Netflix’s BEEF is here and it’s helping us all deal with those deep-seated feelings of rage. Starring Academy Award nominee Steven Yeun and Emmy Award nominee Ali Wong, BEEF focuses on the aftermath of a road rage incident between two strangers, Danny Cho (Yeun) and Amy Lau (Wong). Danny is a failing contractor with a chip on his shoulder who goes head-to-head with Amy, a self-made entrepreneur with a picturesque life. The stakes become higher and higher as their feud unravels their lives and relationships in this series that’s equal parts darkly comedic and deeply moving.
To commemorate the release of the series, Netflix hosted the “Release Your Rage” event in New York. Attendees let out their anger through an assortment of mindfulness activities that mirrored the emotional journey of Yeun and Wong’s characters in the series. Guests also revealed their most extreme rage moments in a BEEF confessional booth created by SharingBox.
But the main attraction was a conversation between The Hollywood Reporter’s News Editor Abbey White (they/them) and internationally acclaimed author, poet, comedian, and public speaker ALOK (they/them). The two spoke about how rage can easily be ignited in unplanned interactions with strangers, whether or not anger can be justified, different mindfulness practices, like keeping track of a rage journal, deeply examining angry thoughts for indications of pain, and the beauty behind rage and how to translate it from “vitriol to vivacity”.
“To be in New York is to constantly experience other people’s displacement. Violence and rage says more about the person than the recipient and signals that a person is going through a pain that is too difficult to access,” said ALOK at the “Release Your Rage” event. “Rage is a bodyguard for a deeper truth, which is pain and woundedness and sorrow, which our culture doesn’t hold space for…Rage is beautiful when it’s not weaponized against other bystanders. Rage is beautiful when it’s actually directed at the people who are oppressing us.”
Processing emotions and the world around them is something that ALOK does often within their work. A mixed-media artist whose work explores themes of trauma, belonging, and the human condition, ALOK has toured in over 40 countries and authored three works (Femme in Public, Beyond the Gender Binary, and Your Wound/My Garden. ALOK is also the creator of #DeGenderFashion, an initiative aimed at degendering the fashion and beauty industries. Also, they’ve been awarded a GLAAD Media Award, a Stonewall Foundation Visionary Award, and they’ve been honored as the inaugural LGBTQ Scholar in Residence at the University of Pennsylvania.
INTO stopped by Netflix’s “Release Your Rage” event in New York and spoke with the event’s special guest, ALOK, on what excited them most about the event, how they channel their rage, and how queer and trans people can do the same against anti-LGBTQ+ legislation.
What excited you most about being a part of Netflix’s “Release the Rage” event?
I genuinely thought [BEEF] is one of the best TV shows I’ve ever seen. When I watched it, I said, “This is exactly what the world needs, exactly at this moment in time, and I’m going to do everything I can to help promote this.” I think, so often, people don’t understand the power of media to change the world. I’m a big champion of projects that understand that there’s a responsibility to create more complex and dynamic representations of communities of color. For so long, the industry has neglected us, erased us, flattened us and I think that this show feels like medicine because it allows us to actually go to an honest portrayal of how complicated and contradictory we actually are.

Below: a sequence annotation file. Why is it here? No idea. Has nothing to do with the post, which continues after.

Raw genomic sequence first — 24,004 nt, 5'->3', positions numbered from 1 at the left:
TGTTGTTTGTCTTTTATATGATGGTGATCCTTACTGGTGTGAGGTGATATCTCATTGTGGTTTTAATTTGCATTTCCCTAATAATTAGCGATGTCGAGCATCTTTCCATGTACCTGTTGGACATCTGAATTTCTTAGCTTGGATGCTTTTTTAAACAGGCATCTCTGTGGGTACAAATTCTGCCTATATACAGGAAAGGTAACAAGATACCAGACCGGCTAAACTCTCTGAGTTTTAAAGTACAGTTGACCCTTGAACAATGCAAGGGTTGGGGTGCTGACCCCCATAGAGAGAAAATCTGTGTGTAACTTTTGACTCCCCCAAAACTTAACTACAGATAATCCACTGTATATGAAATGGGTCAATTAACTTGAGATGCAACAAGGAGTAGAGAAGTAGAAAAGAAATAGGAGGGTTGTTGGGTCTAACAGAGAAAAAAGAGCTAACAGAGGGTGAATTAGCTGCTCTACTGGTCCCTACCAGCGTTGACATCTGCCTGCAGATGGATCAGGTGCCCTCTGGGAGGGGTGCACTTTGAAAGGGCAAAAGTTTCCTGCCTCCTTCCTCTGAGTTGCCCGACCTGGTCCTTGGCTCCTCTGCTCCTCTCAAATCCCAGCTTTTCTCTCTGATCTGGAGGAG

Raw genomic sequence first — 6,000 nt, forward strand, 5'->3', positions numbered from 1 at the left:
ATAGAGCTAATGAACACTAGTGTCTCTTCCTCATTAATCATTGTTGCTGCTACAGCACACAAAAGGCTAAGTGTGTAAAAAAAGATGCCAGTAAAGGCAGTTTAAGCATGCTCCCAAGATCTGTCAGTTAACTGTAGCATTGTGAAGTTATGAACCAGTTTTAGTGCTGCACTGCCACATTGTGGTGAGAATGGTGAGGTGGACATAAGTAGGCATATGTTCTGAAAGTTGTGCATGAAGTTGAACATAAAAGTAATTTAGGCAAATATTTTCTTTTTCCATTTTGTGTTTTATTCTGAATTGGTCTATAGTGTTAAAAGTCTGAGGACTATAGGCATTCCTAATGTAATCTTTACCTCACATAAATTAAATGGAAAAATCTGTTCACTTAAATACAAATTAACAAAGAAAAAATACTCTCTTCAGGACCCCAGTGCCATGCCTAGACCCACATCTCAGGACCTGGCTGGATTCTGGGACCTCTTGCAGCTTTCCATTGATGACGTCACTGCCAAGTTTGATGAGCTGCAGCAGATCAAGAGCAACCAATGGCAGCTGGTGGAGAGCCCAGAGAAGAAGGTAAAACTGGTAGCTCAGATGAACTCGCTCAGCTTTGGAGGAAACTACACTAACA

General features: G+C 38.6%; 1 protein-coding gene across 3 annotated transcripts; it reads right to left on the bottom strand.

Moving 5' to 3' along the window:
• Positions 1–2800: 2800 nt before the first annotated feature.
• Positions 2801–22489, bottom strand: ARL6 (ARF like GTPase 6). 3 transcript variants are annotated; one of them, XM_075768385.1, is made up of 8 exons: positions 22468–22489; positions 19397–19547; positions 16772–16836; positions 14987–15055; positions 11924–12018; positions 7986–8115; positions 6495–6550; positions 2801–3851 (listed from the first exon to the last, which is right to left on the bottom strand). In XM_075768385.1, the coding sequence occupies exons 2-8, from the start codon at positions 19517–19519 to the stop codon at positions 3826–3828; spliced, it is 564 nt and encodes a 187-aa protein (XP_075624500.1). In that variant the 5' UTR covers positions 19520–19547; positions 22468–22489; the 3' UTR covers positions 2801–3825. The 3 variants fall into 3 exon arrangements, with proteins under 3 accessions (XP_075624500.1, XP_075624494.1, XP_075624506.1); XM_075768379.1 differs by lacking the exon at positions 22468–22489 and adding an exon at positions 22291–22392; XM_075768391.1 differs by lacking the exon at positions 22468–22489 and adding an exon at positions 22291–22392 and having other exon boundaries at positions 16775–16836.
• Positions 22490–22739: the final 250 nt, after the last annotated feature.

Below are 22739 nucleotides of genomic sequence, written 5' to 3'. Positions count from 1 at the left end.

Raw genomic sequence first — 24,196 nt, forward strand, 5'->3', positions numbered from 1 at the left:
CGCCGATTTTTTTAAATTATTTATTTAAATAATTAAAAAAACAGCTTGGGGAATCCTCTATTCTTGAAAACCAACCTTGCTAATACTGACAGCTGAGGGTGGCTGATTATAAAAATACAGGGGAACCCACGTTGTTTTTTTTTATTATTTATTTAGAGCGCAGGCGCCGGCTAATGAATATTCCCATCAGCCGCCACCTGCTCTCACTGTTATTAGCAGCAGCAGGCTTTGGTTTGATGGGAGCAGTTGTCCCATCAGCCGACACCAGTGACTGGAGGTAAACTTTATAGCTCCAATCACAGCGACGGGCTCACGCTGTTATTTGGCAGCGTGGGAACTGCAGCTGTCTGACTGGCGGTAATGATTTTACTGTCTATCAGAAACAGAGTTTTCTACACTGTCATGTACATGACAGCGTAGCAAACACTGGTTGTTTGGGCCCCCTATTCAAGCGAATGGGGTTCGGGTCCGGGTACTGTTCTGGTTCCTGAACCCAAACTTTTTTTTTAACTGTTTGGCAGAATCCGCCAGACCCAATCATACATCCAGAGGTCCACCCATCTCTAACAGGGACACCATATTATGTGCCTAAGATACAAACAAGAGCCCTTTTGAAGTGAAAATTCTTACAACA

Is there a particular piece of work or artistic medium through which you can easily channel your rage?
Yeah, poetry and performance. Poetry has been such a healing ritual for me, being able to explore rage that I couldn’t elsewhere. So, like my first book of poems (Femme in Public), I wrote poems to people who harassed me on the street, of the things that I wanted to say in the moment. But often you can’t say things in the moment. So poetry actually allows me to still say it because my body needs it to be said and allow myself to feel the things that I couldn’t feel when I was in danger.
Now, poetry aside, are there any other ways in which you navigate your anger?
I mentioned it today at the event, but journaling is really so important to me. I spend most of my creative energy on something that I’ll never share with the world. The reason it’s important to me is it allows me to synthesize what I actually feel about something, to revisit moments that I had and actually say, “What was I actually feeling?” Not when I was just on autopilot, but what does that actually mean for me? And so it allows me to process all of my emotions, not just rage.
Speaking of rage, there’s rightfully plenty of it from LGBTQ+ folks due to multiple anti-LGBTQ+ laws appearing across the United States. How do you think queer and trans folks can channel their rage against these heinous bills that keep popping up?
I think it’s a great question, because right now, we need to make sure we’re not levying that rage on one another, but that we’re finding ways to come together and actually come up against this legislation. I noticed that oftentimes we lose sight of who the people who are actually responsible for our oppression are. I want to use this as a moment to shout out an amazing podcast called The Anti-Trans Hate Machine by my friend Imara Jones, which does deep investigative journalism to actually see who are the power players that are funding these anti-LGBTQ laws. So when we have rage as a community, let’s make sure that we’re directing it at the actual culprits.♦
BEEF is available for streaming on Netflix now.